|Publication number||US6496863 B1|
|Application number||US 09/409,196|
|Publication date||Dec 17, 2002|
|Filing date||Sep 30, 1999|
|Priority date||Sep 30, 1999|
|Publication number||09409196, 409196, US 6496863 B1, US 6496863B1, US-B1-6496863, US6496863 B1, US6496863B1|
|Inventors||Robert L. Palmer|
|Original Assignee||International Business Machines Corporation|
|Export Citation||BiBTeX, EndNote, RefMan|
|Patent Citations (7), Referenced by (7), Classifications (9), Legal Events (6)|
|External Links: USPTO, USPTO Assignment, Espacenet|
The invention relates to a method and system for monitoring and managing a diverse hardware platform from a central control node in a distributed, parallel, heterogeneous computing environment. More particularly, the invention relates to an intermediary program for use with a hardware monitor program in a distributed, parallel, heterogeneous computing environment, such as the IBM RISC System/6000 Scalable POWERparallel Systems (SP), that emulates network frame hardware by making any diverse node hardware appear like any other node hardware that is part of a network frame in a heterogeneous computing environment.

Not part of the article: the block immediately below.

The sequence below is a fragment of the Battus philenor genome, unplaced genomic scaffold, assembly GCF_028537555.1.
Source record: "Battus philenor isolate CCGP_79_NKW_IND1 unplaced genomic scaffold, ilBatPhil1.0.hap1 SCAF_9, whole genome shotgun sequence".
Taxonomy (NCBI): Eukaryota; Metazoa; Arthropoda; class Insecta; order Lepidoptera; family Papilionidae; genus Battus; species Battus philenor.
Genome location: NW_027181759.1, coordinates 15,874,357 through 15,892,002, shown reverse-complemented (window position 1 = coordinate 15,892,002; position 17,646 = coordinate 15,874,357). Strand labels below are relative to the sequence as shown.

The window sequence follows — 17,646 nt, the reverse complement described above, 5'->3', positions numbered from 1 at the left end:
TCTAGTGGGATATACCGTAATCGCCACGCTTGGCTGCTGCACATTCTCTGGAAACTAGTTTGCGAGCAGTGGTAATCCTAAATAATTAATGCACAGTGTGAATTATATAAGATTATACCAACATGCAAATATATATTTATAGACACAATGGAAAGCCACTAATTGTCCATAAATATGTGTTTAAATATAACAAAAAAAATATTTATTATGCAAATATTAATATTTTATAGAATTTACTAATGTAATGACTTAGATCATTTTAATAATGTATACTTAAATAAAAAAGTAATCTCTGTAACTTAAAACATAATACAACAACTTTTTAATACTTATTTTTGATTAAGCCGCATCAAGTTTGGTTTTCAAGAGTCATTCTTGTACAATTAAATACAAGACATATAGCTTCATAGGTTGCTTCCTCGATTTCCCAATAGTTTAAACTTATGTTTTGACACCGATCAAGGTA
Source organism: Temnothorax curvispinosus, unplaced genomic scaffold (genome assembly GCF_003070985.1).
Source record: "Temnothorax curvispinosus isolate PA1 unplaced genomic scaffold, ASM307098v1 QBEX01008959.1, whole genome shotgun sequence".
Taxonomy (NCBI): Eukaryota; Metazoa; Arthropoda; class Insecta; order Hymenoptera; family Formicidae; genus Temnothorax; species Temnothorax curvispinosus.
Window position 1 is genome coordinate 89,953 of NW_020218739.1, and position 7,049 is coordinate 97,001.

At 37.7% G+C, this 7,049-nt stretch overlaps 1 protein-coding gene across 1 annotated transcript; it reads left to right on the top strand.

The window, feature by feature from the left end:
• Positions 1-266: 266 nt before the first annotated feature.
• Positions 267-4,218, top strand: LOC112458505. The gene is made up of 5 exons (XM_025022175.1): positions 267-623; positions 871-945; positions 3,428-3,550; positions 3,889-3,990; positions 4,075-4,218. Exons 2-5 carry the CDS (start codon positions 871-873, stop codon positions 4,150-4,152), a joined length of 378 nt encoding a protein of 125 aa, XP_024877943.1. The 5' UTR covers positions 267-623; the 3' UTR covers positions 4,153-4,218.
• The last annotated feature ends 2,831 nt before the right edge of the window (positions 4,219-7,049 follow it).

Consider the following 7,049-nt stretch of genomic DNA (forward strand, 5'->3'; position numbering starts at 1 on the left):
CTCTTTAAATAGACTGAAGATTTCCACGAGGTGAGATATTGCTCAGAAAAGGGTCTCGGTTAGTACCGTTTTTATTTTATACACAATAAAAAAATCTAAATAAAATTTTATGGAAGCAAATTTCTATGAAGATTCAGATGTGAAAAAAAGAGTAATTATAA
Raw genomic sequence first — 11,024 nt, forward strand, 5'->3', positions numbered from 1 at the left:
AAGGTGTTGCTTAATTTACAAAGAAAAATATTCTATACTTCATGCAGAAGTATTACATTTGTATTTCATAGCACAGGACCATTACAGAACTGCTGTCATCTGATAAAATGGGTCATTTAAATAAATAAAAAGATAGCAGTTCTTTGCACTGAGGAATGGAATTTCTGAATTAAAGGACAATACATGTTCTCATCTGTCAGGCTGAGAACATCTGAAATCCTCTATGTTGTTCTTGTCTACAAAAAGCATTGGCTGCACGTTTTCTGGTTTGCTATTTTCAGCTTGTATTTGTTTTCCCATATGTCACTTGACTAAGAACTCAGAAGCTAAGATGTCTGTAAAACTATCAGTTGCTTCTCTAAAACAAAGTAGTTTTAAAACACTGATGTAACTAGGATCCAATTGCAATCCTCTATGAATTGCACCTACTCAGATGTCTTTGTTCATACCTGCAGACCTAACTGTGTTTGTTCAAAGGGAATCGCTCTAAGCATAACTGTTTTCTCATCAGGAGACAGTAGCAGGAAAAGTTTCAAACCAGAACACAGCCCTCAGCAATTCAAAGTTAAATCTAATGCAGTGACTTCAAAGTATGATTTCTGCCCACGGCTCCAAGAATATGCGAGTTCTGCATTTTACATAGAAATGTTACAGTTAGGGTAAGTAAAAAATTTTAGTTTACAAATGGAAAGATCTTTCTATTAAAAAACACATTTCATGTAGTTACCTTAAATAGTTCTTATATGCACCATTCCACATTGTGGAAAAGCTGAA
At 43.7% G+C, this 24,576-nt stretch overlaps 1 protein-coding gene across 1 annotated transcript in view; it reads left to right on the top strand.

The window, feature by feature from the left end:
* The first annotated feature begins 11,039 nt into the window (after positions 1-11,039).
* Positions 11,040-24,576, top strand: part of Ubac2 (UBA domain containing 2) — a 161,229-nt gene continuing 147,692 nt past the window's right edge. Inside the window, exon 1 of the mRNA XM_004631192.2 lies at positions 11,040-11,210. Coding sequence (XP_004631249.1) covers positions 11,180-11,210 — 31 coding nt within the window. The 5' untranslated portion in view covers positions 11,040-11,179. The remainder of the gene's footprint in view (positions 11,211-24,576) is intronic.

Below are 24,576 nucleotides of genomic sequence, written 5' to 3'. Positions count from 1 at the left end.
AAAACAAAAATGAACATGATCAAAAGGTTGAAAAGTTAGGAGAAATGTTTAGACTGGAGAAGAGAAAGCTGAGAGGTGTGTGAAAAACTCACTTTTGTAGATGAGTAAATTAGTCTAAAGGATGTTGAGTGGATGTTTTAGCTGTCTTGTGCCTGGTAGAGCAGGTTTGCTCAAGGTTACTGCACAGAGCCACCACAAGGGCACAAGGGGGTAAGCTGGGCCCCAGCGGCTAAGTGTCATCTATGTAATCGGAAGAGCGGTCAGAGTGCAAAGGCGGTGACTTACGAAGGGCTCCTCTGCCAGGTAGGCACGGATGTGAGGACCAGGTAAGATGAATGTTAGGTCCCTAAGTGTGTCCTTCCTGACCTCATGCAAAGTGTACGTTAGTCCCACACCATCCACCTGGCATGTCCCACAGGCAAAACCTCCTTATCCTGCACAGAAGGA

A parallel, distributed computing system, such as the IBM RS/6000 SP, is a computer network consisting of linked mini-computers or personal computers directed to the sharing of information created and maintained at each of the mini-computers or workstations within the network. In the IBM RS/6000 SP, a central control node (the “Control Workstation” or “CWS”) serves as the monitor and control node for the entire system. The CWS is the single point of control for both the hardware and software of the entire distributed system, that is, respectively, the network frame hardware and network frame software. All of the distributed systems (nodes) are physically connected to the CWS by means of one or more communications channels. The hardware functions of the nodes are monitored and managed directly from the CWS through this physical link. A distributed node can be powered on, powered off, reset, etc. from the central CWS. In addition, hardware aspects such as temperature, voltage, cooling fan speed, etc. are monitored for all nodes and maintained on the CWS.